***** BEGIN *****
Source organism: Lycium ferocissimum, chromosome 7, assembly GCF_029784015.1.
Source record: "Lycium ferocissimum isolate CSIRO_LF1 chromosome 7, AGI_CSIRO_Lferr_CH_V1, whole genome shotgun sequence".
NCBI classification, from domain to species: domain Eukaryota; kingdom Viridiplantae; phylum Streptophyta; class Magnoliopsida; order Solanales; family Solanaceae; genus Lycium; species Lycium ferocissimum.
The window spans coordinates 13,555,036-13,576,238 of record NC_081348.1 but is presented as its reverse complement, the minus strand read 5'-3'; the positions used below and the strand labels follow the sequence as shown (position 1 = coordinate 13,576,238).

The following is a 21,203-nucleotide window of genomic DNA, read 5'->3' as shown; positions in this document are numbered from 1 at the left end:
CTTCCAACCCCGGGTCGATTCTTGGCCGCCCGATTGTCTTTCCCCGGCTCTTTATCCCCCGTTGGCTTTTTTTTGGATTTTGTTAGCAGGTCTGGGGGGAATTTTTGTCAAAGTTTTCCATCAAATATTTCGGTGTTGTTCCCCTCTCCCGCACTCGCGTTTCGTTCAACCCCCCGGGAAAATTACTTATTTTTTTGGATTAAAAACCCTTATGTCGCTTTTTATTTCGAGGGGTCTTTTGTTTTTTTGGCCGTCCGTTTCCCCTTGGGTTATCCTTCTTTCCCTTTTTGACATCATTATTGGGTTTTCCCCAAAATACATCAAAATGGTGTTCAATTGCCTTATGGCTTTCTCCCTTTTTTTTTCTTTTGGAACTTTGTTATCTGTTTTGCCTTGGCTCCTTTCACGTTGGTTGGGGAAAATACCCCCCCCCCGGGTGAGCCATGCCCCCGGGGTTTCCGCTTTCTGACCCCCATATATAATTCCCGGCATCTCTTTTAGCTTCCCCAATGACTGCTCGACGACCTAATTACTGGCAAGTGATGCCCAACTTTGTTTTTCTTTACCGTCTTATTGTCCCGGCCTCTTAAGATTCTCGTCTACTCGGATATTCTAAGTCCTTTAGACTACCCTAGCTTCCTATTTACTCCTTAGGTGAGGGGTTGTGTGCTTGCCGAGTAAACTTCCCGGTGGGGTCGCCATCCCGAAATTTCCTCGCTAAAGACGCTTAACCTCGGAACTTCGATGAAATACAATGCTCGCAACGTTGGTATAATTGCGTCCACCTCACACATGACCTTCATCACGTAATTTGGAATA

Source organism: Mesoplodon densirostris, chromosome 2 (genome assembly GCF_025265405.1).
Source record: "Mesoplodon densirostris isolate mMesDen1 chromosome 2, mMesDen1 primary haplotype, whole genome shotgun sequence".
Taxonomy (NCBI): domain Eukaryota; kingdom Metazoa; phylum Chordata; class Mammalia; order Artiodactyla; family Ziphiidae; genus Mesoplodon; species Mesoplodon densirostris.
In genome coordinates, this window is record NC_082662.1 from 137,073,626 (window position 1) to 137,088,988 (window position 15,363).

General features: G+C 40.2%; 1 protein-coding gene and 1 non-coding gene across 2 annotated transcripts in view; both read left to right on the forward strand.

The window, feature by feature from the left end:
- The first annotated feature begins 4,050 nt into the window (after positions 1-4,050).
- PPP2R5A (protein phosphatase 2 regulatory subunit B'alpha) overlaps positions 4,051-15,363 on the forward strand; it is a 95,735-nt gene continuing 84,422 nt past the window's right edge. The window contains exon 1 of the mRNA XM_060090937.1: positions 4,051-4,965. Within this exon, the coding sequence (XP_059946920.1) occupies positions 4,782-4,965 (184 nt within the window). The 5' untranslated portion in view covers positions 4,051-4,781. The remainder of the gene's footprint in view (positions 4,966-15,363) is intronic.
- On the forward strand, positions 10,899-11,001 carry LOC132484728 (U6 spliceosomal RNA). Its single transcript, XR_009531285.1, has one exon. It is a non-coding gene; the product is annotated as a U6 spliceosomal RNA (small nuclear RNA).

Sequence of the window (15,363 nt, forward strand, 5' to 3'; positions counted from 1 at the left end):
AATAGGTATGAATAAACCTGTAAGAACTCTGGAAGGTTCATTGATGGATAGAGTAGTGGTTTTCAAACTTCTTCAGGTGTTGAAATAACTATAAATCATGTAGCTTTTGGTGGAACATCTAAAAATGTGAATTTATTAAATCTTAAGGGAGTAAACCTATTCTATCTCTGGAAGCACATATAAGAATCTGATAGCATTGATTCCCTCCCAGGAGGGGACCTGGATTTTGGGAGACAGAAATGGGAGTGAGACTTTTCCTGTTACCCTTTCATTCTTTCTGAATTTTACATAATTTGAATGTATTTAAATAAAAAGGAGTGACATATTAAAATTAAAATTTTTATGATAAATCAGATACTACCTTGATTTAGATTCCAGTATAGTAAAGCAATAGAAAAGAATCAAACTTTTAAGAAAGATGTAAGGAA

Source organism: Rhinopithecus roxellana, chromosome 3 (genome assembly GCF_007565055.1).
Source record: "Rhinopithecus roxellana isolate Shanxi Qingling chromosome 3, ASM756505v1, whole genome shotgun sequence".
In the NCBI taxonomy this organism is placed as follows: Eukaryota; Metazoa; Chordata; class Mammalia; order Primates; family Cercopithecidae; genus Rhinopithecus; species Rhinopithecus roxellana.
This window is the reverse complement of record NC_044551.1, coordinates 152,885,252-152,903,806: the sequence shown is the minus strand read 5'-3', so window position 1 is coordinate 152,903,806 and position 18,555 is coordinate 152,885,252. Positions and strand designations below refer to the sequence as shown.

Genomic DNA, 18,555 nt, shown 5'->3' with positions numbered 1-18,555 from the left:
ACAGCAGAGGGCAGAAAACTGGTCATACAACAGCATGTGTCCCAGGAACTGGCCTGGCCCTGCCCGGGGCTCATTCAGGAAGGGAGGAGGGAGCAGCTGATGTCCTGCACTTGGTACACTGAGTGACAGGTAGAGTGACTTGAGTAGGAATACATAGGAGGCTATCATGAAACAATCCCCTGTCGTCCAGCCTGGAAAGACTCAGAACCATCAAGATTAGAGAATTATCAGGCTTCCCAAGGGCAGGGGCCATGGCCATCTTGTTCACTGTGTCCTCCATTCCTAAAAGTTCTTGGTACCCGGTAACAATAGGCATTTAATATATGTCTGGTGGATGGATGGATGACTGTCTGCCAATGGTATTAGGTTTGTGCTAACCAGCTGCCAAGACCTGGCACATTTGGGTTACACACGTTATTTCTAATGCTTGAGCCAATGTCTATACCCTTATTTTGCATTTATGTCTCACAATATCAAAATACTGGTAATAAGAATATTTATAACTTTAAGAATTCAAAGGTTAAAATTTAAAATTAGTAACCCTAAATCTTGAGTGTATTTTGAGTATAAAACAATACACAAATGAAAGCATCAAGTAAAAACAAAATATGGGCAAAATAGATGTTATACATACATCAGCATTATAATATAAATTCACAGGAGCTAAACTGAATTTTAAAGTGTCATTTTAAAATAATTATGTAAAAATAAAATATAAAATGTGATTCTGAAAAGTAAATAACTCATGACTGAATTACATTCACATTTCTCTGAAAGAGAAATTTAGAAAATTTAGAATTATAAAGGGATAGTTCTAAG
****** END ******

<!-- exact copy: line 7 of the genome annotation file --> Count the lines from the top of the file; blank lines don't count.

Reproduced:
Source organism: Mesoplodon densirostris, chromosome 2 (genome assembly GCF_025265405.1).